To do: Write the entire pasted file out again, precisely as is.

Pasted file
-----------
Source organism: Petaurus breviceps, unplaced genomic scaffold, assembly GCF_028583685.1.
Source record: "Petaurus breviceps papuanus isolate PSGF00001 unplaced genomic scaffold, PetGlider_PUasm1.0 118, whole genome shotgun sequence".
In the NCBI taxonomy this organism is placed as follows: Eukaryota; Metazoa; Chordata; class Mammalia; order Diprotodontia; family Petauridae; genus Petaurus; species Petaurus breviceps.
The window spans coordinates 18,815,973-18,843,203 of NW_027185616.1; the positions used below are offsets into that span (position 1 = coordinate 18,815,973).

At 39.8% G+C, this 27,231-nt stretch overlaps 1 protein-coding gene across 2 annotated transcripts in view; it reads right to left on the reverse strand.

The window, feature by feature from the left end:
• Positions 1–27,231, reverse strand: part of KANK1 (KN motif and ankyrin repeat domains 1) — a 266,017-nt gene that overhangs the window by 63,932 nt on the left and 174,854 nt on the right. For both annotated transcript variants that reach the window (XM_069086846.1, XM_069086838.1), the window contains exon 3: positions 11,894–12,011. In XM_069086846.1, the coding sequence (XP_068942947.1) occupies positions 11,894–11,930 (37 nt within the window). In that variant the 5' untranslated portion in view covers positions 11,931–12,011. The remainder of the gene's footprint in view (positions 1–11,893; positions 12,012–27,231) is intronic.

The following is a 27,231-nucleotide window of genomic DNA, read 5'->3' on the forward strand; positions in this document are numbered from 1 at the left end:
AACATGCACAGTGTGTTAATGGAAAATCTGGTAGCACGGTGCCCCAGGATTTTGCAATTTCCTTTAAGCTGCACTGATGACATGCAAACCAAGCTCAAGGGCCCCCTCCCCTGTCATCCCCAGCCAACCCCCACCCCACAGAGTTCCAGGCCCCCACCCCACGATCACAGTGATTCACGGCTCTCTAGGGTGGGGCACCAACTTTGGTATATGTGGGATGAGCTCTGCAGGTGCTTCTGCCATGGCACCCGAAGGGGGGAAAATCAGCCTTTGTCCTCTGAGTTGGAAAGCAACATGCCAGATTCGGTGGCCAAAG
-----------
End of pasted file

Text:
Source organism: Petaurus breviceps, unplaced genomic scaffold, assembly GCF_028583685.1.
Source record: "Petaurus breviceps papuanus isolate PSGF00001 unplaced genomic scaffold, PetGlider_PUasm1.0 118, whole genome shotgun sequence".
In the NCBI taxonomy this organism is placed as follows: Eukaryota; Metazoa; Chordata; class Mammalia; order Diprotodontia; family Petauridae; genus Petaurus; species Petaurus breviceps.
The window spans coordinates 18,815,973-18,843,203 of NW_027185616.1; the positions used below are offsets into that span (position 1 = coordinate 18,815,973).

At 39.8% G+C, this 27,231-nt stretch overlaps 1 protein-coding gene across 2 annotated transcripts in view; it reads right to left on the reverse strand.

The window, feature by feature from the left end:
• Positions 1–27,231, reverse strand: part of KANK1 (KN motif and ankyrin repeat domains 1) — a 266,017-nt gene that overhangs the window by 63,932 nt on the left and 174,854 nt on the right. For both annotated transcript variants that reach the window (XM_069086846.1, XM_069086838.1), the window contains exon 3: positions 11,894–12,011. In XM_069086846.1, the coding sequence (XP_068942947.1) occupies positions 11,894–11,930 (37 nt within the window). In that variant the 5' untranslated portion in view covers positions 11,931–12,011. The remainder of the gene's footprint in view (positions 1–11,893; positions 12,012–27,231) is intronic.

The following is a 27,231-nucleotide window of genomic DNA, read 5'->3' on the forward strand; positions in this document are numbered from 1 at the left end:
AACATGCACAGTGTGTTAATGGAAAATCTGGTAGCACGGTGCCCCAGGATTTTGCAATTTCCTTTAAGCTGCACTGATGACATGCAAACCAAGCTCAAGGGCCCCCTCCCCTGTCATCCCCAGCCAACCCCCACCCCACAGAGTTCCAGGCCCCCACCCCACGATCACAGTGATTCACGGCTCTCTAGGGTGGGGCACCAACTTTGGTATATGTGGGATGAGCTCTGCAGGTGCTTCTGCCATGGCACCCGAAGGGGGGAAAATCAGCCTTTGTCCTCTGAGTTGGAAAGCAACATGCCAGATTCGGTGGCCAAAG